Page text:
• Pharmacists find errors in 10.5% of new medication orders in hospital. About 7% are potentially serious or potentially severe.

  • In hospital, it is more likely that errors are identified by the pharmacist on admission to hospital than at any other time.

  • As workload increases, the identification rate of prescribing errors decreases.

Introduction

Prescribing errors are common in hospital practice internationally. Errors occurred in 1.5% of medication orders prescribed during the hospital stay in the United Kingdom (UK) [1] and in up to 6.2% of medication orders in the United States of America (USA) [2, 3].

Such studies [15] have used pharmacists to collect data on errors they identified in the course of routine work. Pharmacists in most UK and US hospitals are responsible for medicines management during admission. Identifying and, more importantly, addressing prescribing errors is central to that role [6]. In 2001, the Audit Commission (responsible for ensuring public money in England is spent economically) suggested that pharmacists take a medication history as soon as possible after hospital admission, to ensure accurate transfer of prescribing information between primary and secondary care [7]. This preceded more recent guidance on pharmacists’ involvement in medicines reconciliation [8]. Slee et al. demonstrated that pharmacists taking medication histories identify around 1.5 interventions per patient in 38% of all acute admissions to medical wards [9]. The overall impact this change of focus has had on how pharmacists identify prescribing errors generally is unknown. Nor is it known whether factors such as workload or seniority affect their ability to identify prescribing errors.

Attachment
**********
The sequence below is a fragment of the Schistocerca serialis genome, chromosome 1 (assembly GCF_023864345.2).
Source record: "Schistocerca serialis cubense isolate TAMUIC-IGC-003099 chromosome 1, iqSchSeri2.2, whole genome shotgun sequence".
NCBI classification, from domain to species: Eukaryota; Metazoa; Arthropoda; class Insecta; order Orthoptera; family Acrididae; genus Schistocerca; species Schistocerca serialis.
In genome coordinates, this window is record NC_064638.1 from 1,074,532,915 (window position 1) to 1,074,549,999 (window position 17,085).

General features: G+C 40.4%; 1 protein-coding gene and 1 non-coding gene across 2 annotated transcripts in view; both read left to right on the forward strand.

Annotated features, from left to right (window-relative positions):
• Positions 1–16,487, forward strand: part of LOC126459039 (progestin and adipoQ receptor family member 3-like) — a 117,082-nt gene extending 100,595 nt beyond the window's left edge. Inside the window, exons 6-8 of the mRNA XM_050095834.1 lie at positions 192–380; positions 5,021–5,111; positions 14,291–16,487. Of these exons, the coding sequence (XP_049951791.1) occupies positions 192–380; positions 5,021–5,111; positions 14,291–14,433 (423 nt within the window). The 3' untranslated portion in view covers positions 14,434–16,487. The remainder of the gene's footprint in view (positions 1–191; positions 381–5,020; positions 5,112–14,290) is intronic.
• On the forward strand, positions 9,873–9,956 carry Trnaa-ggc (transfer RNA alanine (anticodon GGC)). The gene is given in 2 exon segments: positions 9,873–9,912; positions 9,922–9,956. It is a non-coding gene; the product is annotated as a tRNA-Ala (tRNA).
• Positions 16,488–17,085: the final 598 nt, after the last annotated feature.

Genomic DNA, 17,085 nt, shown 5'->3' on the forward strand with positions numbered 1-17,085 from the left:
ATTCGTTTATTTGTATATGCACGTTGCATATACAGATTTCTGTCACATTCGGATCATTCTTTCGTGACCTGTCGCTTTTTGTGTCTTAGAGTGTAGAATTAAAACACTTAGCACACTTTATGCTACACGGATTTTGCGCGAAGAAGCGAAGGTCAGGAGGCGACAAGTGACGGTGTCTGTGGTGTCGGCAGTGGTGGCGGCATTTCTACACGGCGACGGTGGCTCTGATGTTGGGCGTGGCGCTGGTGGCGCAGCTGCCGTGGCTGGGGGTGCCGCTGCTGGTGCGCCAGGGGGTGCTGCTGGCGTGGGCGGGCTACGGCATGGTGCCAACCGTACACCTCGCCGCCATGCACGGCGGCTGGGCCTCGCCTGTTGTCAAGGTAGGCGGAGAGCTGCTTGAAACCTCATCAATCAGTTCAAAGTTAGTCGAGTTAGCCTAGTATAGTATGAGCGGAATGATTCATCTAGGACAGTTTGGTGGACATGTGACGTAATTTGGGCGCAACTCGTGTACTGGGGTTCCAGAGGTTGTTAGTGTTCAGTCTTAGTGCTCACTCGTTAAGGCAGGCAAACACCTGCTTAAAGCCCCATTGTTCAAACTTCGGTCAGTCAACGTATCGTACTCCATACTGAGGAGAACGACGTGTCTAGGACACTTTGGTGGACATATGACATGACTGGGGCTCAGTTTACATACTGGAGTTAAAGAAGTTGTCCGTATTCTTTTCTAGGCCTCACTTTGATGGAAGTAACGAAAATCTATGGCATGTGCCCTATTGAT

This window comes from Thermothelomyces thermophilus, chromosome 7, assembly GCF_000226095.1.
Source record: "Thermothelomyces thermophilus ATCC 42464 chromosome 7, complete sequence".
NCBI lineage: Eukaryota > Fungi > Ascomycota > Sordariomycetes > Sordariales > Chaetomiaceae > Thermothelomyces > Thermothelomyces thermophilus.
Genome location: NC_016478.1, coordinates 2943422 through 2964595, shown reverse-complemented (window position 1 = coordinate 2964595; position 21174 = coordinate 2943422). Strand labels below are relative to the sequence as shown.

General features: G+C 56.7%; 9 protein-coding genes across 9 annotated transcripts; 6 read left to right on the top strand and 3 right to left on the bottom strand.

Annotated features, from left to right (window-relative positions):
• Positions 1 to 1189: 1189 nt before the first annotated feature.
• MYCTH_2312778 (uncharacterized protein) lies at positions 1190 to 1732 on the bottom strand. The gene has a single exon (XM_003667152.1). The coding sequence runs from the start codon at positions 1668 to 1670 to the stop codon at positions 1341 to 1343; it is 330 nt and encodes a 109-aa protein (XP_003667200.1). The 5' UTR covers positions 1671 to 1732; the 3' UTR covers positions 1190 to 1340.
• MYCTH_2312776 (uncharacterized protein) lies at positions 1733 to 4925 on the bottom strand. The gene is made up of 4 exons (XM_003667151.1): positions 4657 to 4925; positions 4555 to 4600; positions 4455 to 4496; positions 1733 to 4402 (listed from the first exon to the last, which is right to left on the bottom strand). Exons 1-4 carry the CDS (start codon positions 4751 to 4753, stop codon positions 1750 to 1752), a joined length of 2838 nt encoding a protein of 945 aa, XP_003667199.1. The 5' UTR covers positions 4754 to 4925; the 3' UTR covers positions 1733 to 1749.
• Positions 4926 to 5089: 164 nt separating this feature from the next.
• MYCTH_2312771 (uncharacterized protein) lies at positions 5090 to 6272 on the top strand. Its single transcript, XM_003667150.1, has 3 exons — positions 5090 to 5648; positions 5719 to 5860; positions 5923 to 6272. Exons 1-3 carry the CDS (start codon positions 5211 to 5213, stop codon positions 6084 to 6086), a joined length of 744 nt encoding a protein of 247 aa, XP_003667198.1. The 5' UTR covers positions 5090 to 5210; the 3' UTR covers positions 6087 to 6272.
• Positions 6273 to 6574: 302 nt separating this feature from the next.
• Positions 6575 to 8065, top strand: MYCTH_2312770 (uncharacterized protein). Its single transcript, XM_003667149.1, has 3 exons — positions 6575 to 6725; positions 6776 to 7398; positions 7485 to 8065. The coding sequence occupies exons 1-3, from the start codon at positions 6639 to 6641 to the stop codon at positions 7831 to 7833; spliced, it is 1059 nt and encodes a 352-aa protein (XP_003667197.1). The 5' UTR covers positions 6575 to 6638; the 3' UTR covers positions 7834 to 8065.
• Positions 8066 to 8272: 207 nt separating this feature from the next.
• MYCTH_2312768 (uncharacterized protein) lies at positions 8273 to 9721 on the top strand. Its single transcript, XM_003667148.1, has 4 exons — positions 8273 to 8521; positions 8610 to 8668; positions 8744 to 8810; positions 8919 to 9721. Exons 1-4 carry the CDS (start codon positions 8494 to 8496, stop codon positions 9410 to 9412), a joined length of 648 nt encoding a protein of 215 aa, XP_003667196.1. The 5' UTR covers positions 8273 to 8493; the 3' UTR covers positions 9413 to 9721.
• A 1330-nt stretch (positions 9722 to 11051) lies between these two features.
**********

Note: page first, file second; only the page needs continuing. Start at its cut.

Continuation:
Aims

The aims of this study were to investigate the prevalence of prescribing errors identified by pharmacists in hospital inpatients throughout the hospital admission and which factors influenced the error identification rate by pharmacists during their ward visits.

Methods